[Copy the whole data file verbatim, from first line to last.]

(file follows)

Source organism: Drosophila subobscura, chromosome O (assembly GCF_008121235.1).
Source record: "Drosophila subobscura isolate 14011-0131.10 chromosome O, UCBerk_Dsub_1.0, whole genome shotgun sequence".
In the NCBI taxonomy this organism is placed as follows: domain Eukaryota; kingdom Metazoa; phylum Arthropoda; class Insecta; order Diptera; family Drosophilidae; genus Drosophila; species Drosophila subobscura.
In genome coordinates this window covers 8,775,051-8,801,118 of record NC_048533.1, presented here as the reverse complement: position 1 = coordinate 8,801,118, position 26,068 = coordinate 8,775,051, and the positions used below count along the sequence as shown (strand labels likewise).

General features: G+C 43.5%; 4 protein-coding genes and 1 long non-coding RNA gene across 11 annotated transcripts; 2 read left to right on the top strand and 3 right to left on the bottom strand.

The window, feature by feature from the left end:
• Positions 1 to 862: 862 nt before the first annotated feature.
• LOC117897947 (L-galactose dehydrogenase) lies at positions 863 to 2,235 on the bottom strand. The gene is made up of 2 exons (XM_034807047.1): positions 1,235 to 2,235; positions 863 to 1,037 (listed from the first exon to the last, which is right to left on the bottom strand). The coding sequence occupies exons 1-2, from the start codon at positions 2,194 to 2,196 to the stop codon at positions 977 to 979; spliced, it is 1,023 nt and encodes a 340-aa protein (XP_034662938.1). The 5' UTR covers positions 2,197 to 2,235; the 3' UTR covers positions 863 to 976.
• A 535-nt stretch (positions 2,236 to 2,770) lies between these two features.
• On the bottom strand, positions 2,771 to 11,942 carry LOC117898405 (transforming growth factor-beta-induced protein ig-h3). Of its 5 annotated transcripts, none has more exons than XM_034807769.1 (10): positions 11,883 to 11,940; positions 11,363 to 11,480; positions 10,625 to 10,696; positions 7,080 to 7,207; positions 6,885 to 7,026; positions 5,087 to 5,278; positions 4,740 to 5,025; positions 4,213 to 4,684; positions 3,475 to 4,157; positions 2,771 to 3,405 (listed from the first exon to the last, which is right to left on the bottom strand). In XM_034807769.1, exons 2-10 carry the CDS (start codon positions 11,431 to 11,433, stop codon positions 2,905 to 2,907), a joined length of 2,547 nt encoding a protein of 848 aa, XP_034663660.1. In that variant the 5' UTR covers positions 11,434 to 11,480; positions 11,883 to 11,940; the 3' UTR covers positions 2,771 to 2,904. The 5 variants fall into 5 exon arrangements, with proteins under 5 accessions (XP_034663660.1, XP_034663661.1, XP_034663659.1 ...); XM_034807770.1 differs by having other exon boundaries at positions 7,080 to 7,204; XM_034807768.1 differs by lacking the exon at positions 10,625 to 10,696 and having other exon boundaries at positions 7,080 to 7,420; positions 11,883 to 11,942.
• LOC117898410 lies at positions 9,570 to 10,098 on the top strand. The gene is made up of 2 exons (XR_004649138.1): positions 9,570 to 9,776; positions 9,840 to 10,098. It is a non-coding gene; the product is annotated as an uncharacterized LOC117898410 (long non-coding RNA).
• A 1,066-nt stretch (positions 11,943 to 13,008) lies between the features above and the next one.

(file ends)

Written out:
Source organism: Drosophila subobscura, chromosome O (assembly GCF_008121235.1).
Source record: "Drosophila subobscura isolate 14011-0131.10 chromosome O, UCBerk_Dsub_1.0, whole genome shotgun sequence".
In the NCBI taxonomy this organism is placed as follows: domain Eukaryota; kingdom Metazoa; phylum Arthropoda; class Insecta; order Diptera; family Drosophilidae; genus Drosophila; species Drosophila subobscura.
In genome coordinates this window covers 8,775,051-8,801,118 of record NC_048533.1, presented here as the reverse complement: position 1 = coordinate 8,801,118, position 26,068 = coordinate 8,775,051, and the positions used below count along the sequence as shown (strand labels likewise).

General features: G+C 43.5%; 4 protein-coding genes and 1 long non-coding RNA gene across 11 annotated transcripts; 2 read left to right on the top strand and 3 right to left on the bottom strand.

The window, feature by feature from the left end:
• Positions 1 to 862: 862 nt before the first annotated feature.
• LOC117897947 (L-galactose dehydrogenase) lies at positions 863 to 2,235 on the bottom strand. The gene is made up of 2 exons (XM_034807047.1): positions 1,235 to 2,235; positions 863 to 1,037 (listed from the first exon to the last, which is right to left on the bottom strand). The coding sequence occupies exons 1-2, from the start codon at positions 2,194 to 2,196 to the stop codon at positions 977 to 979; spliced, it is 1,023 nt and encodes a 340-aa protein (XP_034662938.1). The 5' UTR covers positions 2,197 to 2,235; the 3' UTR covers positions 863 to 976.
• A 535-nt stretch (positions 2,236 to 2,770) lies between these two features.
• On the bottom strand, positions 2,771 to 11,942 carry LOC117898405 (transforming growth factor-beta-induced protein ig-h3). Of its 5 annotated transcripts, none has more exons than XM_034807769.1 (10): positions 11,883 to 11,940; positions 11,363 to 11,480; positions 10,625 to 10,696; positions 7,080 to 7,207; positions 6,885 to 7,026; positions 5,087 to 5,278; positions 4,740 to 5,025; positions 4,213 to 4,684; positions 3,475 to 4,157; positions 2,771 to 3,405 (listed from the first exon to the last, which is right to left on the bottom strand). In XM_034807769.1, exons 2-10 carry the CDS (start codon positions 11,431 to 11,433, stop codon positions 2,905 to 2,907), a joined length of 2,547 nt encoding a protein of 848 aa, XP_034663660.1. In that variant the 5' UTR covers positions 11,434 to 11,480; positions 11,883 to 11,940; the 3' UTR covers positions 2,771 to 2,904. The 5 variants fall into 5 exon arrangements, with proteins under 5 accessions (XP_034663660.1, XP_034663661.1, XP_034663659.1 ...); XM_034807770.1 differs by having other exon boundaries at positions 7,080 to 7,204; XM_034807768.1 differs by lacking the exon at positions 10,625 to 10,696 and having other exon boundaries at positions 7,080 to 7,420; positions 11,883 to 11,942.
• LOC117898410 lies at positions 9,570 to 10,098 on the top strand. The gene is made up of 2 exons (XR_004649138.1): positions 9,570 to 9,776; positions 9,840 to 10,098. It is a non-coding gene; the product is annotated as an uncharacterized LOC117898410 (long non-coding RNA).
• A 1,066-nt stretch (positions 11,943 to 13,008) lies between the features above and the next one.